Suspension – Okay, now’s the time to address the Letang hit. Capitals forward Marcus Johansson was controlling the puck entering the Pittsburgh zone, and as four Penguins, including Letang, closed in on him, Johansson managed to get the puck to teammate Justin Williams. Letang, who had been coming in for a hit, followed through a little too late with the hit, and also was slightly too high with the hit. Letang was suspended after a hearing on the grounds of interference. After the news of the Letang suspension got out, there was instant worry about how the Penguins would be able to manage without arguably one of their most valuable players this series. There was serious concern among Penguins fans that the series would be evened up by the Capitals with the Penguins having to play Game 4 minus Letang. Fortunately for Pittsburgh, Letang’s absence and the challenge his suspension presented to the team led to the Penguins’ defensive corps providing a spectacular effort Wednesday night. Trevor Daley, Ian Cole, Ben Lovejoy, Brian Dumoulin, Justin Schultz, and Derrick Pouliot did their part to hold down the fort; the only defenseman I was a little displeased with was Pouliot, whose lack of playoff experience became evident quite a few times during the game, with Pouliot making some questionable decisions on playing the puck or positioning. NBCSN analyst Keith Jones is one of quite a few people expecting Pouliot to be scratched for Game 5 with such inconsistent play. But despite that, give the d-men credit, because they for the most part played great games and by the end of the night proved they could survive at least one game without Letang. Daley in particular stepped up to take on Letang’s role, contributing at both ends of the ice as Letang tends to do as well. Daley had the highest player rating of any player on the ice, +3, as he was on the ice for every single Pittsburgh goal and was on the ice for neither of the two Washington goals. In fact, Daley himself contributed the first Penguins goal of the game 9:16 into the first period, tying the game at one (Capitals forward Jay Beagle had scored almost three minutes into the game). He led the defensive corps to a great night, and overall did the best job possible of replacing Letang. In the end, with the Penguins playing probably their best game of the series in Game 4, and with the defensemen working hard to support their team, Pittsburgh was able to get the win even without their star defenseman, and Letang will get to come back for Game 5 and try to help his team close out the series.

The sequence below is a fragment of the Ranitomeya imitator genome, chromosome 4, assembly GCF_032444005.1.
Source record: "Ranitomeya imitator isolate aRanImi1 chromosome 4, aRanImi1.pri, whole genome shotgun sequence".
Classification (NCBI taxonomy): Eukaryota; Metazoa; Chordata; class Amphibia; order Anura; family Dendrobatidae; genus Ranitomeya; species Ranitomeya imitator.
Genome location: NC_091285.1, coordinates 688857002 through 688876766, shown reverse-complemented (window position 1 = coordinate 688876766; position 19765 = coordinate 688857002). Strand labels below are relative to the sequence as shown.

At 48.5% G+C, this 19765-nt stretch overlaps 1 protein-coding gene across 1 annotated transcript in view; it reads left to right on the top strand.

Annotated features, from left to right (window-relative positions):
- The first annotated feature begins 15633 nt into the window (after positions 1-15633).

Dangerous opposing offense – No doubt about it, the Washington Capitals have made sure that no win has been even close to easy for the Penguins. Washington’s offense has continuously pressured Pittsburgh all series, and have proven to get especially dangerous and lethal as the game progresses. The third period Capitals offense is where Penguins fans probably get the most stressed out. Only two words can describe the real, biggest reason why Washington’s offense hasn’t gotten the results you’d think they would: Matt Murray. Pittsburgh’s rookie goaltender has looked nothing like a guy who’s playing in his first ever NHL playoffs. Ever since taking over in net for the Penguins in their third game of the first round, Murray has a 6-1 record, and has absolutely been a brick wall in the Pittsburgh net. He has completely frustrated Washington’s top scorers, and that includes scoring sensation Alex Ovechkin. Ovechkin has so far only managed to get one shot past Murray this series, despite having thrown 21 pucks on goal so far. That would mean that Murray has held the Great 8 to a shooting percentage of just .05%, which is remarkably low considering the quality looks Ovechkin’s gotten on Murray. The young Penguins goalie has successfully dulled down Ovechkin so much that the Russian star began chirping the goalie last game, always a sign of frustration with the lack of pucks going in the net. Ovie’s accustomed to scoring almost at will, and Murray has not allowed him to get anywhere near that level this series. Despite the continued pressure by the Capitals, who often are able to trap the Penguins in their own zone, Murray has looked completely calm and collected and has been consistently praised for his play and hailed as a hero to his team.  Every single game has seen the Capitals throw every offensive weapon they have at Murray, and the rookie has responded spectacularly, already getting his name in the history books and setting records for his achievements as a rookie goalie in his first NHL playoffs. The Pens’ skaters have also helped out, with good defensive sticks, several shot blocks, and improving their defensive zone clearing and breakout techniques, but no doubt that the #1 reason that the Penguins have so far gotten past the danger presented by the Capitals offense is young Matt Murray.